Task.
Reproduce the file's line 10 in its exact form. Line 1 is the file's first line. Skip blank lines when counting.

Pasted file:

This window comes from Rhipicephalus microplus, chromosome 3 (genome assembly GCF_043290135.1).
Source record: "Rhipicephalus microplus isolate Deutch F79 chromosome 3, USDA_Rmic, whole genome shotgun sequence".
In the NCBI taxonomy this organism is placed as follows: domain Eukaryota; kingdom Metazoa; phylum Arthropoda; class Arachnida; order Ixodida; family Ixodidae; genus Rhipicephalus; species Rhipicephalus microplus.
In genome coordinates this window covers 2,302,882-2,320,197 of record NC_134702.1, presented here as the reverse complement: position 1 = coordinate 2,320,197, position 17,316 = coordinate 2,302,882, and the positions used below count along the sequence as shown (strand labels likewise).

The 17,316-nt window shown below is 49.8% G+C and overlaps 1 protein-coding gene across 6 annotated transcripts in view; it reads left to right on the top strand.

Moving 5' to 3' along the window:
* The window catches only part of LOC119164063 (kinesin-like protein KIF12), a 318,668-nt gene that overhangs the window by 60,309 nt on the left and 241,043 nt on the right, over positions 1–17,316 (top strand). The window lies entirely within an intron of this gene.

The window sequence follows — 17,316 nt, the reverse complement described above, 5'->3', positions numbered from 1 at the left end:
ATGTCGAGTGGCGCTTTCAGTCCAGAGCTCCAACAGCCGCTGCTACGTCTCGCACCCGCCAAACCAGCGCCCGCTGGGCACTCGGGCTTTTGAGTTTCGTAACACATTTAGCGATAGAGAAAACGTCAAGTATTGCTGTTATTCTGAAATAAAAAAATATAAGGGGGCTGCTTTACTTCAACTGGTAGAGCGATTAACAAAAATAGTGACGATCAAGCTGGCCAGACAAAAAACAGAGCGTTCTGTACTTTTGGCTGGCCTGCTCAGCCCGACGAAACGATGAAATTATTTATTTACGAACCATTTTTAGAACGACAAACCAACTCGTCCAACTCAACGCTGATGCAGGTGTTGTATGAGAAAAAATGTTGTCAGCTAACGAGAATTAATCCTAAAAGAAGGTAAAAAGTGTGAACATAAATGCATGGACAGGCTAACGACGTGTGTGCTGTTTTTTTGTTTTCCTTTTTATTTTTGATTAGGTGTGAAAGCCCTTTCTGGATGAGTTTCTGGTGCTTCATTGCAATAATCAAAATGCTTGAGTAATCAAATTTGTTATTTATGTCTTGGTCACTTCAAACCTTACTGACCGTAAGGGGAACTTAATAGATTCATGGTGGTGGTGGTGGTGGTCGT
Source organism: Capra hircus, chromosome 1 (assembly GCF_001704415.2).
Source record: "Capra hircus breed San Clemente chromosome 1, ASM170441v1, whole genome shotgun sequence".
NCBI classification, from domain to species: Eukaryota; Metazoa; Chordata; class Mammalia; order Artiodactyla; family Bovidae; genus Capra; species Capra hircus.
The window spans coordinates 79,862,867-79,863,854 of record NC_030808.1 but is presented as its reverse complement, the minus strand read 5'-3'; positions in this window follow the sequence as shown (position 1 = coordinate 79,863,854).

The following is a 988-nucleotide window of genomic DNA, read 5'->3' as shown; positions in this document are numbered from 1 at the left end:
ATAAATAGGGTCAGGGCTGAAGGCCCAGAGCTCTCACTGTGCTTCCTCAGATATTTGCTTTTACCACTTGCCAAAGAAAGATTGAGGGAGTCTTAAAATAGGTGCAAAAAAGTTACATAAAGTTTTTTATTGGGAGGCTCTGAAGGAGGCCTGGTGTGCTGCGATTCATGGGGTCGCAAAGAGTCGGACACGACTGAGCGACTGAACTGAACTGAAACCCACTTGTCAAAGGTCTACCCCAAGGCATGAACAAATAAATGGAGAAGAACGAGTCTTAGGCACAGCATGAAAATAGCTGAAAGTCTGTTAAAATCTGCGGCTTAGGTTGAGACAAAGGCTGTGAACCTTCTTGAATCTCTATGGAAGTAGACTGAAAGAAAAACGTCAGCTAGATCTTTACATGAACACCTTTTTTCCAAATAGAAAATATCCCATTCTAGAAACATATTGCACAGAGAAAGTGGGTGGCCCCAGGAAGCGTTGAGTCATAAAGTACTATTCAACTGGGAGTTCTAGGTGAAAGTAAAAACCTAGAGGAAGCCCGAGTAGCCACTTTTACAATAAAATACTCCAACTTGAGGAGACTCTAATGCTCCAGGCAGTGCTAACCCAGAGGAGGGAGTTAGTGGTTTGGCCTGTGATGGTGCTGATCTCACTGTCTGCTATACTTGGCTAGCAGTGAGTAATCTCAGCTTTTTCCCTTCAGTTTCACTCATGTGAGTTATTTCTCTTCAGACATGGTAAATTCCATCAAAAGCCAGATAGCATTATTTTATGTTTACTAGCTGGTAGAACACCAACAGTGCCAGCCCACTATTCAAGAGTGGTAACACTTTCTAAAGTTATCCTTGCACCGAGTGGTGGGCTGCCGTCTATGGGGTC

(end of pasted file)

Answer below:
Source organism: Capra hircus, chromosome 1 (assembly GCF_001704415.2).